Let’s work it out (or we’ll see you in court): litigation and private dispute resolution in vertical exchange relationships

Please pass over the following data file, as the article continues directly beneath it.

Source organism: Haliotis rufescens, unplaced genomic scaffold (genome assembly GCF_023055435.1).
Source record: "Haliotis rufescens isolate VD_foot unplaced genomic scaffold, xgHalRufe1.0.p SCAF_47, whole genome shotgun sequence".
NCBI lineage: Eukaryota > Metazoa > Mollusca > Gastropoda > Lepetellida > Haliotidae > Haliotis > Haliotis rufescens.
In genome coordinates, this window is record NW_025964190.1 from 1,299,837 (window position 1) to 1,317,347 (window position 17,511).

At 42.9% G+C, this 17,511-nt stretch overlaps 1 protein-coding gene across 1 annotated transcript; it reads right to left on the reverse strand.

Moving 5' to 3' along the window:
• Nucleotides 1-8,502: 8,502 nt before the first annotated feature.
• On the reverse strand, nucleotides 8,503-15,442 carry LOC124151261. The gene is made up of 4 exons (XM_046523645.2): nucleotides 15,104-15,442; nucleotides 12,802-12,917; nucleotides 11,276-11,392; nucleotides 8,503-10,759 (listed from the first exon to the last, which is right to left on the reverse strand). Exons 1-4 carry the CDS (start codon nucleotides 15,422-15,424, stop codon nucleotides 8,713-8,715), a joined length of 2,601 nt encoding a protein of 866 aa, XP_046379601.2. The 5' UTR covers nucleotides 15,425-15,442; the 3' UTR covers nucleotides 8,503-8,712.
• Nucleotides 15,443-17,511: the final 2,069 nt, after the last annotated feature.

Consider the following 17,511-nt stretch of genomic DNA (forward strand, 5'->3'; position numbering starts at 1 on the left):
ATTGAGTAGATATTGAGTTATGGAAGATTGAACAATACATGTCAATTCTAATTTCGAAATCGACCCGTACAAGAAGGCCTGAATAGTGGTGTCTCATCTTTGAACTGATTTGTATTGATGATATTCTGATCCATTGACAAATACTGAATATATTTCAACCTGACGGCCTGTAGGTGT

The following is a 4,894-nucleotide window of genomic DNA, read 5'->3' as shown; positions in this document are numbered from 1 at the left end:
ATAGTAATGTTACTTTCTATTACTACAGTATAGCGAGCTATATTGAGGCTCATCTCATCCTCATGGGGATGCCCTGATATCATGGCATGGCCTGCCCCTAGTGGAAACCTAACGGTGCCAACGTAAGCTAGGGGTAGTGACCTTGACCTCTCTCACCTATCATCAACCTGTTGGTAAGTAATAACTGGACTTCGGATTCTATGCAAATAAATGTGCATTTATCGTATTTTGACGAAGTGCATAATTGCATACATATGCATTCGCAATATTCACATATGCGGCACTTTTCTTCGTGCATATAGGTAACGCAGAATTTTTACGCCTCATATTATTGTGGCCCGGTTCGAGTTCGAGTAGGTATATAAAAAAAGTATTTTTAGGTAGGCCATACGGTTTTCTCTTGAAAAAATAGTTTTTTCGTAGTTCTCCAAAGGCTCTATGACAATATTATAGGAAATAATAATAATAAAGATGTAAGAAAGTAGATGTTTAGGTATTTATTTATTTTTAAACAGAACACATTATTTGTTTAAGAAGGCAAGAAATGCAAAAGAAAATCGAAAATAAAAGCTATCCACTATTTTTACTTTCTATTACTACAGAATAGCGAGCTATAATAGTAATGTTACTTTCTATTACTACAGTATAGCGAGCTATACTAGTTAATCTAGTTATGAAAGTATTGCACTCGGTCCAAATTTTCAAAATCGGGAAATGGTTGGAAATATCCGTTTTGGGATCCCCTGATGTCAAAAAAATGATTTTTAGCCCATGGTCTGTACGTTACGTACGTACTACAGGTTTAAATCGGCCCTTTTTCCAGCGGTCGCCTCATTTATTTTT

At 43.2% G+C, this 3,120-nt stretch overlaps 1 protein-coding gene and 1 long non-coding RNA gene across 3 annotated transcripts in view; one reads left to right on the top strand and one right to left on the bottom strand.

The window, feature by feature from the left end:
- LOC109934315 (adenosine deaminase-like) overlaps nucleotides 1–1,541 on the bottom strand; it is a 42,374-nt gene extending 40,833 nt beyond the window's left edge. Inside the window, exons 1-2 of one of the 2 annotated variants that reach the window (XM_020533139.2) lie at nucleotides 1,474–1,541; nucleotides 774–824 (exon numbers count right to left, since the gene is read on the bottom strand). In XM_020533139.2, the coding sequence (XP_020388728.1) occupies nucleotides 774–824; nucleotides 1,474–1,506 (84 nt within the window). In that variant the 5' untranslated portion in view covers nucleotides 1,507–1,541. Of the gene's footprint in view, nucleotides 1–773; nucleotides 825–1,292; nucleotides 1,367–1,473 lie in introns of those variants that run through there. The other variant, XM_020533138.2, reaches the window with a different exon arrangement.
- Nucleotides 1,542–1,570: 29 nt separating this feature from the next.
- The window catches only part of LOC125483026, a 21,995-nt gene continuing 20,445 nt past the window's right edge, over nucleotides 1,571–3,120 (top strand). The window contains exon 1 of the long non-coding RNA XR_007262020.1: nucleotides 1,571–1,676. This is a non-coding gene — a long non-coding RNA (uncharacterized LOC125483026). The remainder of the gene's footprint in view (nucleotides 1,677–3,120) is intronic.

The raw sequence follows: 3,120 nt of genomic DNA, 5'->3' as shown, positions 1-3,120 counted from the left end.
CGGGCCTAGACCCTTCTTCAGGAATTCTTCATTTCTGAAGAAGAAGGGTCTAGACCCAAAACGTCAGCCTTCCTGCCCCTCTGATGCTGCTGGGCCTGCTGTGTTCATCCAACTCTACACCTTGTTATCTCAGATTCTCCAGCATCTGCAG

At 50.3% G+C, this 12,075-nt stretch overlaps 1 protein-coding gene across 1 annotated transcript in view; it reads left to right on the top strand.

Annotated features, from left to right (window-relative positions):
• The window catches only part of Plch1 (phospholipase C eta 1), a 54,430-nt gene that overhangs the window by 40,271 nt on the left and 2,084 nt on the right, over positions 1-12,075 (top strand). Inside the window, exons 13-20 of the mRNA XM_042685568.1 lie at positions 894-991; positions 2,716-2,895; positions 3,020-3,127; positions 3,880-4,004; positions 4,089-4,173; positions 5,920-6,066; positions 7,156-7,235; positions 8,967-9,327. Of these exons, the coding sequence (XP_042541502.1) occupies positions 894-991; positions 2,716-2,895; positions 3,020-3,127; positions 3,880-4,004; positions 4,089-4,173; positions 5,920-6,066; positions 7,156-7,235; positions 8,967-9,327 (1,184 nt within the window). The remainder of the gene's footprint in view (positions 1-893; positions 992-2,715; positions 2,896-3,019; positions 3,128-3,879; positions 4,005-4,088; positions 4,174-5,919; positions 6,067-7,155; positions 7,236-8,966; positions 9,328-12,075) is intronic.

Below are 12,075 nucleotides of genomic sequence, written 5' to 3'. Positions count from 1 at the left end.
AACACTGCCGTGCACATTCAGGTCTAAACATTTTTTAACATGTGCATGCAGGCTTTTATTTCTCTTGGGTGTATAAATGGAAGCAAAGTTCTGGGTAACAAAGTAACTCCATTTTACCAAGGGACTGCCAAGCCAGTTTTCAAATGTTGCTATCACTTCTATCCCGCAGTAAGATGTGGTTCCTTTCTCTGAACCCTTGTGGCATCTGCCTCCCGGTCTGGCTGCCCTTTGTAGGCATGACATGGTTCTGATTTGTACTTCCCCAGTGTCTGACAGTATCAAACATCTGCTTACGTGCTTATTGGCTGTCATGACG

We examine how partners in vertical exchange relationships actually resolve disputes that are sufficiently serious to get lawyers involved. Reaching beyond the usual domain of organizational and management research we leverage findings from law and economics to offer a novel organizational perspective on litigation and private dispute resolution, and develop hypotheses about the likelihood of litigation in different exchange settings. Our empirical analysis generates three sets of new findings: First, counter to the received wisdom we see that the involvement of lawyers does not necessarily signal the bitter end of an exchange relationship, as firms frequently manage to avoid litigation and resolve their disputes privately, and do so in a manner that accords with our theoretical predictions. Second, we see that familiarity with exchange partners does not automatically lead to increased willingness to work things out: rather, our empirical results suggest that the impact of exchange duration on parties’ willingness to resolve disputes privately is contingent on the development of norms of cooperation; in the event that such norms do not develop, the probability of a litigated outcome actually increases over time. Finally, we see that firms’ willingness to work things out privately is also influenced positively by the shadow of the future. These findings are suggestive of a “discriminating alignment” between exchange characteristics and the choice of dispute resolution procedure, and thus inject important new evidence into ongoing discussions about the legal underpinnings of different governance forms.
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